My partner doesn’t listen to me

Posted by Louisa on 09 June 2014 in categories: Blog , Family Mediation

When a couple decide to separate there can be a huge range of emotions that each has to deal with following that separation.  When the couple start mediation this can make it difficult to hear each other.  How often has somebody started a sentence with something that incenses you so much that you don’t listen to the next bit they say because you are too busy thinking about what you’re going to say next?

 

This can happen in the mediation room.  For the participants in mediation they feel stressed and emotional – despite the mediator’s best efforts to put them at their ease.  “Fight or flight” is an involuntary human reaction that most people are familiar with.  Adrenaline may surge through you because you feel that what is being said is not just, fair or reasonable.  Well actually the first bit of what is said because you didn’t hear anything after your ex-partner said you were difficult to talk to.

 

As well as facilitating discussions the role of the mediator is also to facilitate listening.  This may sound a bit odd because you are perfectly capable of listening without help.   But are you hearing what is being said?  It is difficult to remain calm enough to take in everything that is being said when you feel you are being criticised.  You want to criticise back again or at least explain yourself.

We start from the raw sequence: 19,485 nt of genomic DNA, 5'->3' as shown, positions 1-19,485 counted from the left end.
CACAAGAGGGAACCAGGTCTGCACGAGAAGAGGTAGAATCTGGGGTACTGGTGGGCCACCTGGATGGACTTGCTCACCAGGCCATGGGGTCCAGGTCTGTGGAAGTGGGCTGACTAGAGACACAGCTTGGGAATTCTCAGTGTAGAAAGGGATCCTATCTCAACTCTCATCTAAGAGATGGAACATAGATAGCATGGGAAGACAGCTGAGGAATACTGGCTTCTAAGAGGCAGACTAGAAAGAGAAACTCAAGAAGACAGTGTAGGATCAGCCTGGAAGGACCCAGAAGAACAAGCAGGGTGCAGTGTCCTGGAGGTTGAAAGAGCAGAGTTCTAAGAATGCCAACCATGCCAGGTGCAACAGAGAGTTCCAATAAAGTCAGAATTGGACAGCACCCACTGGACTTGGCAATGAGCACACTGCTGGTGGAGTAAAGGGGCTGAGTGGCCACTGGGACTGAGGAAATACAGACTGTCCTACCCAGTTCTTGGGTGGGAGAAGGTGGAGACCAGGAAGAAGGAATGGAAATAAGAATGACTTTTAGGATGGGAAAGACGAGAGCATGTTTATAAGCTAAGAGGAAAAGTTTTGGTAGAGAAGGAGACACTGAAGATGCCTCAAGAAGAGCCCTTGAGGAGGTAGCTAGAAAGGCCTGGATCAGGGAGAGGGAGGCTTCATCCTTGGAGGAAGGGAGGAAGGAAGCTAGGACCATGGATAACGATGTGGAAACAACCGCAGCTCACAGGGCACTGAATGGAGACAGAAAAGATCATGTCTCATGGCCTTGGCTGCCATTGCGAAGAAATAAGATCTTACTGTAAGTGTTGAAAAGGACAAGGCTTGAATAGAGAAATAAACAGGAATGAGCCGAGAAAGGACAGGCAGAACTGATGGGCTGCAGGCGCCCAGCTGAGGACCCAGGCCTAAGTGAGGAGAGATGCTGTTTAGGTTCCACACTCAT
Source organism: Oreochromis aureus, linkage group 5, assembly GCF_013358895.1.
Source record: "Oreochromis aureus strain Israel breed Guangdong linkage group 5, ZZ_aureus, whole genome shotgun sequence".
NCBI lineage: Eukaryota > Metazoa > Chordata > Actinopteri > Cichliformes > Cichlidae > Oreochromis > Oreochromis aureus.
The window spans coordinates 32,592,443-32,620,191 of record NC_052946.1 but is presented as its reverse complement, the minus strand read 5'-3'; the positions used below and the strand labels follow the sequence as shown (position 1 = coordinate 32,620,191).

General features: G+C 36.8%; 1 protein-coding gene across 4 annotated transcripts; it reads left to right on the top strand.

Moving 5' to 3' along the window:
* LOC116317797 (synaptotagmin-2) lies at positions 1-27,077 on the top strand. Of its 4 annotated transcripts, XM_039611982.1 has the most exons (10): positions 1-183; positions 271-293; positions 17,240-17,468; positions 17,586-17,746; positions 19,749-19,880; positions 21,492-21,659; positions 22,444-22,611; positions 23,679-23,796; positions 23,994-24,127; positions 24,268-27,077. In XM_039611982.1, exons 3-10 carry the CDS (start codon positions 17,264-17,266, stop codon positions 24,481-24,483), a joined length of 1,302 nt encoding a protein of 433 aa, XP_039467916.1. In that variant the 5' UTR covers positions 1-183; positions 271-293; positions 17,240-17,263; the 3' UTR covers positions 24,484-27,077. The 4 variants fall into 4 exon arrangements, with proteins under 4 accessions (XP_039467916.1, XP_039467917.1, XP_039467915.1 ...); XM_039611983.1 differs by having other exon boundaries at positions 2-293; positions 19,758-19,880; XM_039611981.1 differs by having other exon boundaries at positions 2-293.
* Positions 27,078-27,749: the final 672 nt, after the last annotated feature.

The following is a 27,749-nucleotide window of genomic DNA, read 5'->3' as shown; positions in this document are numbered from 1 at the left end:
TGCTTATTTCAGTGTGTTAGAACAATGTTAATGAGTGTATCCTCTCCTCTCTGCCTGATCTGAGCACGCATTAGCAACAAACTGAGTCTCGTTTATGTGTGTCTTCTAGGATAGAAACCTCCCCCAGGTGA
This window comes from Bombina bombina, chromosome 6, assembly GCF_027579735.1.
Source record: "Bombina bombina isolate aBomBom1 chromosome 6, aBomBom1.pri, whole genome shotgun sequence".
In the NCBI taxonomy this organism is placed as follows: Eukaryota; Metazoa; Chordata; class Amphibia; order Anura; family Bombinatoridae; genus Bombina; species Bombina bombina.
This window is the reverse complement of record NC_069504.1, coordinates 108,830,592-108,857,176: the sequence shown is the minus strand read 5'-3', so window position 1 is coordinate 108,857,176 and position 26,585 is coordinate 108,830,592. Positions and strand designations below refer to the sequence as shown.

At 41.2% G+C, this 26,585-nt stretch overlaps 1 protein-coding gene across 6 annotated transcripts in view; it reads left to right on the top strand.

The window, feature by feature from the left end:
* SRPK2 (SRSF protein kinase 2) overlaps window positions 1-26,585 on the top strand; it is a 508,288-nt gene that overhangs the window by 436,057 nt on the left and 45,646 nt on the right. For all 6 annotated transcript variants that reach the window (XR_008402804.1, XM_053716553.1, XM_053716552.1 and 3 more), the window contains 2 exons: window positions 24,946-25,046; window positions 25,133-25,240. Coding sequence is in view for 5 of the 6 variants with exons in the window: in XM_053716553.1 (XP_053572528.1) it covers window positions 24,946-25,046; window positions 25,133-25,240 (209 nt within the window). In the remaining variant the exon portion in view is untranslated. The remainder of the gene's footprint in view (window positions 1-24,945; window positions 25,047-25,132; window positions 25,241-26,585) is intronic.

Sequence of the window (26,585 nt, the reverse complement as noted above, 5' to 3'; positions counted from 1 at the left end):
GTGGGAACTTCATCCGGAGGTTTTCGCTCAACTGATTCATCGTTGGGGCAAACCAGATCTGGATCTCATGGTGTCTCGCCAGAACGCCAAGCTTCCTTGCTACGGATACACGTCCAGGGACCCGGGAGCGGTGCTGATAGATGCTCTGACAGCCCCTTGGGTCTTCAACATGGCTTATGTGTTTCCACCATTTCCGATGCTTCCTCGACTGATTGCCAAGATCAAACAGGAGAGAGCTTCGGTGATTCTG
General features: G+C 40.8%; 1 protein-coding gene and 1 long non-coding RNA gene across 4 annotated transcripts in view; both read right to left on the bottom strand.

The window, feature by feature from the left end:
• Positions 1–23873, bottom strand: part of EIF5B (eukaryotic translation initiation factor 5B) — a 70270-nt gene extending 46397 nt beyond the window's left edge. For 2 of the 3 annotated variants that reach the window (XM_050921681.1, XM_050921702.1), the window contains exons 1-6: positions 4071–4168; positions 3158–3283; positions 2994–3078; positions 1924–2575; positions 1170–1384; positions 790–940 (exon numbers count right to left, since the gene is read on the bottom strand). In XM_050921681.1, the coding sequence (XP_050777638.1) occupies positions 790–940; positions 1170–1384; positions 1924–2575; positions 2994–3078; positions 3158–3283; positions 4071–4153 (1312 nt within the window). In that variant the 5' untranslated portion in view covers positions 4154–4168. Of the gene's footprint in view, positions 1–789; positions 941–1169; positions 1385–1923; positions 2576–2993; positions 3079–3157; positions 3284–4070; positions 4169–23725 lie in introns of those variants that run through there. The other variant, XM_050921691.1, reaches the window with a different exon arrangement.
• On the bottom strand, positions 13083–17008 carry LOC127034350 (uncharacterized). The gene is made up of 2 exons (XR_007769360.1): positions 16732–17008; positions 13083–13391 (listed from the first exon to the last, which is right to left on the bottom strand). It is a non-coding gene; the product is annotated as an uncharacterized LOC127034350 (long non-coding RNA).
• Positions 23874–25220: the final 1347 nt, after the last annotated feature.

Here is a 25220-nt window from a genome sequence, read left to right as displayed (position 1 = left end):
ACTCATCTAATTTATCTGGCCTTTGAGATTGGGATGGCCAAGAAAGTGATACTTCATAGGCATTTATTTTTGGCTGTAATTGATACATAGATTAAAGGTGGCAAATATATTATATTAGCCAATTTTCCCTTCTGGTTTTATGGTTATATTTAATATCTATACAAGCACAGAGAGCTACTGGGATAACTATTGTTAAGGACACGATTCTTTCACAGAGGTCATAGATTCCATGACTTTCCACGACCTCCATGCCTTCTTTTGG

The mediator will use a variety of techniques to help the parties in mediation hear each other.  They may record points that are discussed on the flip chart.  You might not have heard what was said but if you look at it on the flip chart and read it back then you may realise the point that was being made was not what you had thought.  The mediator may also emphasise points that have been said to ensure that each participant has properly heard what has been said.  This is called amplified listening.

 

If both parties can properly hear each other then this can greatly improve communication which can then enable the participants to explore options and to discuss making their own arrangements.  No other method of dispute resolution focuses on listening and the importance of it in quite the same way, which is one of the things that makes mediation such a powerful tool.

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